Euro Area March PMIs Plunge as Governments Lock Down Non-essential Services to Fight COVID-19


42,464 new cases of infection were recorded on Monday as cases of infection continued to surge worldwide. The UK finally announced a lockdown similar to the measures in Europe with only essential services such as food stores and pharmacies remaining open and gatherings of more than two people essentially banned. Interestingly, the police will be allowed to enforce the measures in a turnaround from the measures announced just Friday last week. Italy appears to be cooling in terms of new cases which should be welcome news as confirmed deaths are almost double those recorded in China. China recorded 78 new cases on Monday as the rate of new infections plateaus prompting authorities to relax restrictions on entry and exit from Hubei province where Wuhan is situated; Wuhan itself is set to have its lockdown lifted on April 8, more than two months after the city was sealed off.


Rapidly rising cases of new COVID-19 infections in the US weighed on investor sentiment on Monday to overshadow the Fed’s latest plan to support the economy. Confirmed cases as at Monday stood at 42,848 having just been 3,487 a week earlier. The Fed said it would purchase an unlimited amount of Treasuries and mortgage-backed securities having pledged $700 billion last week. The NYSE’s first day of trading without floor traders saw the DOW shed 3.03% while the S&P and the NASDAQ closed 2.92% and 0.27% lower respectively. Yield on 10Y USTs closed lower at 0.7863%.


The latest PMI data for the EU paints a very gloomy picture for the future as governments have clamped down on non-essential business activity to stem the spread of the coronavirus. The Composite PMI plunged to an all-time low of 31.4 with services – the mainstay of the eurozone economy – plunged from expansion territory to 28.4; manufacturing slid modestly by comparison to 44.8 from 49.2 in February. The figures came on the heels of the announcement of a €750 billion package by Germany to cushion the economy. The euro closed higher at $1.0726 while yield on 10Y DBRs closed lower at -0.375%.


Asian stocks were higher on Tuesday following the Fed’s move to support the US economy as Congress delays passage of $2 trillion aid package. The NIKKEI led gains, up 7.13% while the HANG SENG and the CSI closed 4.45% and 2.34% higher respectively. The ASX also rode on the optimism to rise 4.17% despite March PMI data showing a sharp decline in services at 39.8 from 48.4 previously; manufacturing PMI was however higher at 50.1 from 49.8.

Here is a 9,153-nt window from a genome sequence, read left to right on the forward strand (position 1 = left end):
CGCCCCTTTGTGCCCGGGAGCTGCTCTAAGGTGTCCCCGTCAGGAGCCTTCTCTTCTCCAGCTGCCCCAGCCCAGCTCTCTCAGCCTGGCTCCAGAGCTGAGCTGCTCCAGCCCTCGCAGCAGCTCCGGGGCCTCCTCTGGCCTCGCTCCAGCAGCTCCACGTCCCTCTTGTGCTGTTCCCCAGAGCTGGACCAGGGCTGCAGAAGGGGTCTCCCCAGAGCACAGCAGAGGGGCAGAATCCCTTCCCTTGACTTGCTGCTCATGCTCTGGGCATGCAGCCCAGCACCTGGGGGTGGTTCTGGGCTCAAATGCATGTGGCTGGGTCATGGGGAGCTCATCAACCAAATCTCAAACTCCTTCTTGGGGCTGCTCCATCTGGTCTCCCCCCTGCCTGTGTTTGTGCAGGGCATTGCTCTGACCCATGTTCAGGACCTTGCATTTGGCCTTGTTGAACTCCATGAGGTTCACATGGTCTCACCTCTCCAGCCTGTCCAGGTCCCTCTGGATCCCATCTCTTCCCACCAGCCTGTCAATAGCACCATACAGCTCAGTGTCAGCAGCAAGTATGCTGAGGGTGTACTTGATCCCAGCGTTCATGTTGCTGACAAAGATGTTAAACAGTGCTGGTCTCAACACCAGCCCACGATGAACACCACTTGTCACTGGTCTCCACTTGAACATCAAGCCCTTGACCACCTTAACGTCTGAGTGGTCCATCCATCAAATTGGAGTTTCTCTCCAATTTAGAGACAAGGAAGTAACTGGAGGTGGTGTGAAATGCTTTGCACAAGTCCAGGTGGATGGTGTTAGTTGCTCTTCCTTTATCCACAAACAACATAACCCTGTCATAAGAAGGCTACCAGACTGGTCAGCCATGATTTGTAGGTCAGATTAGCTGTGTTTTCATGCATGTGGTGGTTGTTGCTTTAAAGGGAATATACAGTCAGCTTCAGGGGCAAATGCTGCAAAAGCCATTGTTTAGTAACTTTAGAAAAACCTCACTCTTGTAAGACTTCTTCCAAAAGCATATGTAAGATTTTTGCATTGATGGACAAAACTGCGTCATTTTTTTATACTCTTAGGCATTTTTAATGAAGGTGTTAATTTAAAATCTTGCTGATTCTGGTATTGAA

Turkish banks on Monday announced that they would suspend loan payments for customers, the latest move in the drive to minimise the economic fallout from the coronavirus. State banks as well as private lenders such as Isbank announced the government-backed measures that will see consumers postpone payments by 3 months while also pledging to restructure corporate loans giving grace periods as long as 12 months. The move follows a 100 billion lira package announced by President Erdogan last week that will include tax cuts, payment deferrals and pension increases. The lira closed weaker at 6.5618 to the dollar while TURKEY 47s were lower, trading in the mid 71s.


The IMF said Argentina needs up to $85 billion in relief from creditors to put the economy back on track. The IMF report said any restructuring will almost certainly involve no foreign currency debt service payments in the near-to-medium term, the type of restructuring the government would want. In a statement after the report, Economy Minister Martin Guzman said economic projections for 2020-21 would have to be revised as he gave the first broad economic estimates. The government expects a 1.5% contraction on the economy in 2020 with a primary fiscal deficit equal to 1.5% of GDP; the country expects to have a primary fiscal surplus equal to 0.8% of GDP by 2023, a forecast in tandem with IMF projections as well. The peso closed slightly firmer at 63.6456 to the dollar while ARGENT 48s were trading in the low 24s.


Reports suggest the Russian economy could shrink as much as 10% in 2020 if a full lockdown has to be instituted. This is according to sources familiar with the discussions which also forecast an annualised 30% contraction in Q2. Should the worst-case scenario unfold it would mark an even deeper contraction than the -7.8% suffered during the 2009 global crisis. The central bank is still forecasting at small expansion this year according to Governor Elvira Nabiullina as the bank held rates at Friday’s MPC meeting. The central bank said a rate increase is still possible at the next meeting if risks to financial stability increase. The ruble closed firmer at 79.5681 to the dollar while RUSSIA 47s were lower, trading in the high 113s.


Kenya’s central bank cut its benchmark rate to an 8-year low on Monday following the trend of global central banks aiming to limit the impact of the coronavirus on the economy.  The MPC cut 100bps off the benchmark rate to 7.25% while at the same time cutting the cash reserve ratio to 4.25%, releasing 35.2 billion shillings in the process for banks to support borrowers. The bank also cut its 2020 growth forecast for the economy to 3.4% from a previous baseline estimate of 6.2% as the country’s main foreign currency earners horticulture and tourism have been affected by the coronavirus. The shilling closed weaker at 106.85 to the dollar while KENINT 48s were lower, trading in the mid 82s.